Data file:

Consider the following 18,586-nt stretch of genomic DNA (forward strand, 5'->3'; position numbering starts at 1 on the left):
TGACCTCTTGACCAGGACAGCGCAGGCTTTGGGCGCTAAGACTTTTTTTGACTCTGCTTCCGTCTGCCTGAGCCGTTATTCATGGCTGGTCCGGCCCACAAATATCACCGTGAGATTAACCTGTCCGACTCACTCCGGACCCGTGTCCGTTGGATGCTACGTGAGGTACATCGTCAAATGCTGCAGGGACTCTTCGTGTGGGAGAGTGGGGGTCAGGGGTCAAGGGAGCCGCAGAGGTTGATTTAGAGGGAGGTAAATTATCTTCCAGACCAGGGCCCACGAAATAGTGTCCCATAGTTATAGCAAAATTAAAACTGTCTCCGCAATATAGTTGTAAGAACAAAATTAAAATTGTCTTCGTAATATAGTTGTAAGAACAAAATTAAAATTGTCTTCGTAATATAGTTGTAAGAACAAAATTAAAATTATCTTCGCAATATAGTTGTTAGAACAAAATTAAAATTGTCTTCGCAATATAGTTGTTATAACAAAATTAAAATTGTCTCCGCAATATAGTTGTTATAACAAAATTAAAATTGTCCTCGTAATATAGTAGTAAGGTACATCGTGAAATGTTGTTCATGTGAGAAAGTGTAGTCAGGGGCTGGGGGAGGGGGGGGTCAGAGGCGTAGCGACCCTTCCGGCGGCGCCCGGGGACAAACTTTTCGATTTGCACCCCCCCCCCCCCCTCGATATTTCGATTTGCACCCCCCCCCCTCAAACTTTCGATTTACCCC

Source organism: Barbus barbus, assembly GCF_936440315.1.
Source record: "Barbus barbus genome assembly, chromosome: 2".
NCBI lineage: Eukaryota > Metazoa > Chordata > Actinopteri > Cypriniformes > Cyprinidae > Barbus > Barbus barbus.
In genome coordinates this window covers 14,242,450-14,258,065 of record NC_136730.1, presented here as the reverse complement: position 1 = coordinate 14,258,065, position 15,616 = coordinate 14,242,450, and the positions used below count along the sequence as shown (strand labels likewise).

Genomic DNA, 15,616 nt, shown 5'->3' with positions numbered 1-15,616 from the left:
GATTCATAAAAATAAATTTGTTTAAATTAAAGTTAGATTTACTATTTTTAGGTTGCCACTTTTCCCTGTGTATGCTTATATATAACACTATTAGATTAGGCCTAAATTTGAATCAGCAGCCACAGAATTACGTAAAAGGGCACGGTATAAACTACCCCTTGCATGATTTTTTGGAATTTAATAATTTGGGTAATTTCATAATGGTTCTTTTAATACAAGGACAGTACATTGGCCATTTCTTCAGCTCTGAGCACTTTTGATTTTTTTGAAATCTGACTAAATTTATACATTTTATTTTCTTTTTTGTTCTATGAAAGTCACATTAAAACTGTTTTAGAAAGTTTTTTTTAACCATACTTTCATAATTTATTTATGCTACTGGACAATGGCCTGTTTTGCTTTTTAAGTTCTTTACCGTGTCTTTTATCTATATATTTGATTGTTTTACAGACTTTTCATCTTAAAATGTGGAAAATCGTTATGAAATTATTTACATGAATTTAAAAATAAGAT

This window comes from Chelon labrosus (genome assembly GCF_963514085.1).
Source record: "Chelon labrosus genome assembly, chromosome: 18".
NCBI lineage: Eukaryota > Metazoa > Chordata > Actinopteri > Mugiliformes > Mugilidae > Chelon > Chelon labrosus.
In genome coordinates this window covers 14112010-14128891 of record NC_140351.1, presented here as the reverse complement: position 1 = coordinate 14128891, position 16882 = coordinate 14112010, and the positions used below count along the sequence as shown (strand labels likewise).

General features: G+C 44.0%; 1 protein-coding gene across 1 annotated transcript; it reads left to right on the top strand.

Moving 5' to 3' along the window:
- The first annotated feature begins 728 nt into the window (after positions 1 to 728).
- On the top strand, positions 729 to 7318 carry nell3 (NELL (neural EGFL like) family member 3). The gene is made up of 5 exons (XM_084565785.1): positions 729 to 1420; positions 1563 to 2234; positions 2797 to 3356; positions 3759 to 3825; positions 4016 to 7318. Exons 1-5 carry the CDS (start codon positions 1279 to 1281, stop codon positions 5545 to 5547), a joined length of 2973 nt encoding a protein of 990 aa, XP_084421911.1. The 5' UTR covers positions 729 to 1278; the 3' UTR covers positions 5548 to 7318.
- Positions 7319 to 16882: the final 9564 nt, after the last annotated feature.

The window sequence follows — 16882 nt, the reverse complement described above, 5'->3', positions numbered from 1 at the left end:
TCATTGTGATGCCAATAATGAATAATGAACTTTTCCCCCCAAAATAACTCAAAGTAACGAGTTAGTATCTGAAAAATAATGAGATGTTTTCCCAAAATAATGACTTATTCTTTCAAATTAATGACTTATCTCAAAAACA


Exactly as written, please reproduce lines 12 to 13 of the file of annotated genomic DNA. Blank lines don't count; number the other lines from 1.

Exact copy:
In genome coordinates this window covers 14112010-14128891 of record NC_140351.1, presented here as the reverse complement: position 1 = coordinate 14128891, position 16882 = coordinate 14112010, and the positions used below count along the sequence as shown (strand labels likewise).

General features: G+C 44.0%; 1 protein-coding gene across 1 annotated transcript; it reads left to right on the top strand.